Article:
BAT FOR LASHES: 6/1
If there’s any justice in the world – and there famously isn’t – the 2009 Mercury Prize, awarded in London tonight, would go to Natasha ‘Bat For Lashes’ Khan. Her sophomore album Two Suns isn’t necessarily the best British album of the past year, but it is the best on this shortlist by a considerable margin. Patently more talented and interesting than Florence and La Roux, she’s not enjoyed anywhere near the same marketing push that they have; scooping the Mercury would give her the boost she richly deserves.
FRIENDLY FIRES: 9/1
The bookies don’t really fancy the St Albans trio, but we could envisage them pulling off an unlikely victory. Their latest single ‘Kiss of Life’ has revived interest in the band and their fine debut album, and there’s an overpowering industry buzz about them right now – suggesting someone out there knows something we don’t.
I mean, look at these guys. Are they for real? We would’ve thought it’s impossible to take them seriously, though NME, Q and legion idiots seem to do exactly that. Sure, they do a decent line in hoary pub-rock, but there’s really nothing going on here. Move along.
THE HORRORS: 6/1
The Horrors second album, Primary Colours, is undoubtedly a belter, but one questions whether something so baldly derivative-sounding is deserving of a prize like this. More to the point, we don’t really see the judges responding to its sky-high and unrelenting murk-factor.
LA ROUX: 10/1
Isn’t everyone bored of La Roux by now? Elly Jackson’s silly quiff and banshee wail have been rammed down our throats for what feels like an age, and the "push" continues. No one’s denying that ‘In For The Kill’ is a slinky little number, but the album really doesn’t stand up. That said, you can see it happening for her, can’t you?
LED BIB: 40/1
Until the Mercury shortlist was nominated we hadn’t even heard of Led Bib. Since then, we haven’t felt moved to find out a single goddamned thing about them. Literally fuck off.
LISA HANNIGAN: 10/1
As well as providing wanking material for middle-aged Mojo man, Hannigan is a "talented" young folkie. Unfortunately she’s boring, boring, boring – too boring even for the Mercury.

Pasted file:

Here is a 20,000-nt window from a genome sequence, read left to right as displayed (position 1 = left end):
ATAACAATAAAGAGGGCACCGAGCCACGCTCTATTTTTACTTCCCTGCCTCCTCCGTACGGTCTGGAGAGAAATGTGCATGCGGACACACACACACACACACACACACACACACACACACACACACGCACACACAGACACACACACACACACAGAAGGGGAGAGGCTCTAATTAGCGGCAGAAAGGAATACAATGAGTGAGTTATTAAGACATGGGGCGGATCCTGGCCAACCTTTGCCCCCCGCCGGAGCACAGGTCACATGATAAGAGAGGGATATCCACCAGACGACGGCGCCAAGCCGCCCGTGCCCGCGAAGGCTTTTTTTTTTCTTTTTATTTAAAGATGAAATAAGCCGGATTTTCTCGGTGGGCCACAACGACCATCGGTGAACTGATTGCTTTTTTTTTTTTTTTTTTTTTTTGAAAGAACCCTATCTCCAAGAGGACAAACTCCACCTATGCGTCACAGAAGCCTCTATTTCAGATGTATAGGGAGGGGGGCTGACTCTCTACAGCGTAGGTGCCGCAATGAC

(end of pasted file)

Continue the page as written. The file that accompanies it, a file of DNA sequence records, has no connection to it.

SWEET BILLY PILGRIM: 33/1
These guys look like fun, don’t they? Absolutely no chance. None.
FLORENCE & THE MACHINE: 3/1
Florence’s debut album Lungs, though not exactly a masterpiece, is better than the debut efforts of her fellow Hyped Girls of 2009, Little Boots and La Roux; moreover, people just seem to like her. This would be a very safe and uncontroversial choice of winner from the judges’ point of view, which is why she’s the out-and-out bookies’ favourite
SPEECH DEBELLE: 6/1
The token urban choice of 2009. A young, black, female rapper, Speech’s chances rest in the fact that she’s the antithesis of last year’s winner: the old white blokes who call themselves Elbow. If the judges are looking to prove the Prize’s breadth of vision, then this is who they’ll go for. Shame she’s not all that good.
Boasting by far the most retarded title of 2009, Kasabian’s "conceptual" West Ryder Pauper Lunatic Asylum works as comedy, but not as music. If they won the Mercury this year, what little remains of the prize’s cultural significance and prestige would be instantly evaporated. The Leicester four-piece have promised to give the £20, 000 cash prize to charity if they win – don’t let this fool you, they’re still wankers.
THE INVISIBLE: 40/1
Matthew Herbert produced this lot’s album, but it’s still rubbish. Matthew Herbert also produced Micachu’s album, which is the very opposite of rubbish; that it’s not featured in this shortlist is an absolute fricking travesty.